Scheme to boost out-of-work young

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HUNDREDS of thousands of work placements are to be offered to young people to help them get back into employment and slash the record levels of 18 to 24-year-olds out of work.

In September, Hartlepool came out on top of a national table highlighting youth unemployment blackspots and while there was a slight improvement when new statistics were revealed in October, a total of 1,450 – almost 15 per cent of young people in the town – remain out of work.

Nick Clegg

Nick Clegg

But it is hoped that a new scheme launched today by Deputy Prime Minister Nick Clegg will help young people back into work, with a £1bn Youth Contract being unveiled by the Government.

Hartlepool Mayor Stuart Drummond welcomed the news, but admits it will be “interesting” to see how the scheme will impact on the town.

The move comes the day after official figures revealed that a record 1,163,000 16 to 24-year-olds were “NEET” (not in education, employment or training) in the third quarter of this year.

The number of people in this age group who are looking for work also increased by 67,000 in the quarter to September to 1.02 million, the worst total since comparable records began in 1992.

Mr Clegg announced that under the Youth Contract, from next April, over a three-year period at least 410,000 work places will be found for 18 to 24-year-olds.

This includes wage subsidies worth £2,275 handed to employers to take on 160,000 18 to 24-year-olds.

Each of these “wage incentives” are worth half of the youth national minimum wage and last for six months.

They will be available for those youngsters that need the most help after three months, and all of those who have been on Jobseeker’s Allowance (JSA) for nine months.

Mr Clegg said the contract will offer a work experience placement of up to eight weeks for every unemployed 18 to 24-year-old that wants one.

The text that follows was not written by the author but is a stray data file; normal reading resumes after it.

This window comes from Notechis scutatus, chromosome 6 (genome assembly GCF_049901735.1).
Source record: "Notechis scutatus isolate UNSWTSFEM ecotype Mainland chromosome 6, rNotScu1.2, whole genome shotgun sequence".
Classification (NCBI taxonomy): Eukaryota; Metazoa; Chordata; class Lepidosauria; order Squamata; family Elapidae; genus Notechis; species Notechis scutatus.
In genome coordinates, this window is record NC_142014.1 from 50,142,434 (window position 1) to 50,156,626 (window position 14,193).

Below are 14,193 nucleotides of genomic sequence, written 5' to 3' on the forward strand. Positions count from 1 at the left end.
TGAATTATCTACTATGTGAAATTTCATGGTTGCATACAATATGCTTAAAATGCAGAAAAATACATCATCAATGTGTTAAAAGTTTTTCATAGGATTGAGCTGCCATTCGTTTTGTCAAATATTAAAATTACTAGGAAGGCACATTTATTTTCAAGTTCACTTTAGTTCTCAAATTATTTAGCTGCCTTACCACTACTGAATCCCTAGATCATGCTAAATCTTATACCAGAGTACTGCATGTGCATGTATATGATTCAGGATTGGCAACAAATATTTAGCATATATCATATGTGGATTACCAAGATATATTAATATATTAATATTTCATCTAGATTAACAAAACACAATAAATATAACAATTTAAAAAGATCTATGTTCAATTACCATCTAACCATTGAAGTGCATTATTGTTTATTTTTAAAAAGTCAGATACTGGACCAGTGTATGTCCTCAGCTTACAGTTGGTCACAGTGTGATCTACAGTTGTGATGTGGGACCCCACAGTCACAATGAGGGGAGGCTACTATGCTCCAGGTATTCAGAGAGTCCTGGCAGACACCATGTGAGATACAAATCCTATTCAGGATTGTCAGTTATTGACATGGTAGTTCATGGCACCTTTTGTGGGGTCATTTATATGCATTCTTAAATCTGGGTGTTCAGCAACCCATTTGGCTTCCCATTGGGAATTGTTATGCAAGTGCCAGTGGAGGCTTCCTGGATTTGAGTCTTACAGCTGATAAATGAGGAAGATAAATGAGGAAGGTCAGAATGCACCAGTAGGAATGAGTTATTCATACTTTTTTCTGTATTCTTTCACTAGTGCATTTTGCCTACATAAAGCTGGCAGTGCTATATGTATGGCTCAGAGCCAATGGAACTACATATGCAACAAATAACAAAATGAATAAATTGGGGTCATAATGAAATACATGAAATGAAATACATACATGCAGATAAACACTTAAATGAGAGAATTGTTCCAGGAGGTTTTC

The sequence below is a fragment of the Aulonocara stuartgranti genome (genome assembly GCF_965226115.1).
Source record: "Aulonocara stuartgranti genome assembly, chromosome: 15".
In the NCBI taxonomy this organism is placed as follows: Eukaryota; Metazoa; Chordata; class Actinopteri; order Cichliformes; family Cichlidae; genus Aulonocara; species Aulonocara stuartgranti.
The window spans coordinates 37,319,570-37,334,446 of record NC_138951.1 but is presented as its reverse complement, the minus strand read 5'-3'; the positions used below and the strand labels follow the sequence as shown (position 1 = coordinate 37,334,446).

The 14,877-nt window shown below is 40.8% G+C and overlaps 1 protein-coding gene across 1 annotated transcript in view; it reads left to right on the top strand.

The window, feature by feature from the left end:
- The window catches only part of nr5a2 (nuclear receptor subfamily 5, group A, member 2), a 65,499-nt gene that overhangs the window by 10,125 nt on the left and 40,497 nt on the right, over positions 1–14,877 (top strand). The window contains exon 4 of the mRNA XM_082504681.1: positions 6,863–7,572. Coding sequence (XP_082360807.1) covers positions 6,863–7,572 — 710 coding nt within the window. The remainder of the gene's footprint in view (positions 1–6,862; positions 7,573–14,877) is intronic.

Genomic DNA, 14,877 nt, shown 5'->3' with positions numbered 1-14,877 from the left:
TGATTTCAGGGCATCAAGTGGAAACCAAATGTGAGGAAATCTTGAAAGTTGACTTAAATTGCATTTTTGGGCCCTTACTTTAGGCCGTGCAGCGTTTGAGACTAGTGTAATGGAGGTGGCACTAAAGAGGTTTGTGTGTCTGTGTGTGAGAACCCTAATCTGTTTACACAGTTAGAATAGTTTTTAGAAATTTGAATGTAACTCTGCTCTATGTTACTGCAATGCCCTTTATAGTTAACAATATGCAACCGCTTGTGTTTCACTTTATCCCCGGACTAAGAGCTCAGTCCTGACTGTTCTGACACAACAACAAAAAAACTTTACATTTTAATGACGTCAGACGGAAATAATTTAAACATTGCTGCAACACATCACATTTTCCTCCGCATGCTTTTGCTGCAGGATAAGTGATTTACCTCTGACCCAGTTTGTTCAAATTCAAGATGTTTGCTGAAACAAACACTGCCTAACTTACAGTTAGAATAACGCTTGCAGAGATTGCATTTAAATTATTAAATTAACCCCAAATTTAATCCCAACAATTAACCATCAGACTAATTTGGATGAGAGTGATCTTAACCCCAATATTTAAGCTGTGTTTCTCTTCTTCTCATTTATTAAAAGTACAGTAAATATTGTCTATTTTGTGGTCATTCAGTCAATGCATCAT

Mr Clegg warned that young people who fail to sign up to the Youth Contract will be considered for “mandatory work activity”, while those that drop out of work experience or jobs without good reason will lose their benefits.

Launching the initiative at a college in Leeds today, Mr Clegg said: “This is a £1 billion package and what’s different about it is it gets young people into proper, lasting jobs in the private sector.

“But it’s a contract, a two-way street: if you sign up for the job, there’ll be no signing on for the dole. You have to stick with it.”

He added: “We can’t lose the skills and talent of our young people – right when we need them most. We can’t afford to leave our young men and women on the scrap heap.”

Mayor Drummond said: “It sounds very positive, but it will be interesting to see exactly what it means and exactly how much of this pot of money will be set aside for areas such as Hartlepool where there is a real problem with youth unemployment.

“In the past we have had schemes like the Future Jobs Fund which worked well for a six-month period, but this is a long-term problem which needs addressing. it can only be addressed by the creation of jobs.

“Hopefully this will be that long-term solution rather than just a sticking plaster, but I will tentatively wait to see what impact it has on the situation here in Hartlepool.”

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